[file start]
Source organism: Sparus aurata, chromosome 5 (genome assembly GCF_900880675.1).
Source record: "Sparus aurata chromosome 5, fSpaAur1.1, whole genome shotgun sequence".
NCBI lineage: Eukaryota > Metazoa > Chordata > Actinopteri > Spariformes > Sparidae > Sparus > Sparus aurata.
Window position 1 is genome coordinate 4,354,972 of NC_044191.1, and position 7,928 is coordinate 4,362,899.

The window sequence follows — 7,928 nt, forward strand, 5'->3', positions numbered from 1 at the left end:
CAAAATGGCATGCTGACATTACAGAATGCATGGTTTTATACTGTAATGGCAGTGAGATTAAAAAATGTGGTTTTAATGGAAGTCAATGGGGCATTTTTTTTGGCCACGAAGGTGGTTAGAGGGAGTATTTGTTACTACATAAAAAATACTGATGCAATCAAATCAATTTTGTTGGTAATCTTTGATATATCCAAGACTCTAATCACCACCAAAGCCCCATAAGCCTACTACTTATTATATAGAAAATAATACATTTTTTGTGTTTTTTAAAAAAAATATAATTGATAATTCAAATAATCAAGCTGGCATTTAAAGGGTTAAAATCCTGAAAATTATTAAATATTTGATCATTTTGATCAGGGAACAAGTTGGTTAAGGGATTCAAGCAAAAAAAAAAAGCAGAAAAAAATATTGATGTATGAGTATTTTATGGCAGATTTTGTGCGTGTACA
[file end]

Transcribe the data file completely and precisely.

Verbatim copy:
Source organism: Sparus aurata, chromosome 5 (genome assembly GCF_900880675.1).
Source record: "Sparus aurata chromosome 5, fSpaAur1.1, whole genome shotgun sequence".
NCBI lineage: Eukaryota > Metazoa > Chordata > Actinopteri > Spariformes > Sparidae > Sparus > Sparus aurata.
Window position 1 is genome coordinate 4,354,972 of NC_044191.1, and position 7,928 is coordinate 4,362,899.

The window sequence follows — 7,928 nt, forward strand, 5'->3', positions numbered from 1 at the left end:
CAAAATGGCATGCTGACATTACAGAATGCATGGTTTTATACTGTAATGGCAGTGAGATTAAAAAATGTGGTTTTAATGGAAGTCAATGGGGCATTTTTTTTGGCCACGAAGGTGGTTAGAGGGAGTATTTGTTACTACATAAAAAATACTGATGCAATCAAATCAATTTTGTTGGTAATCTTTGATATATCCAAGACTCTAATCACCACCAAAGCCCCATAAGCCTACTACTTATTATATAGAAAATAATACATTTTTTGTGTTTTTTAAAAAAAATATAATTGATAATTCAAATAATCAAGCTGGCATTTAAAGGGTTAAAATCCTGAAAATTATTAAATATTTGATCATTTTGATCAGGGAACAAGTTGGTTAAGGGATTCAAGCAAAAAAAAAAAGCAGAAAAAAATATTGATGTATGAGTATTTTATGGCAGATTTTGTGCGTGTACA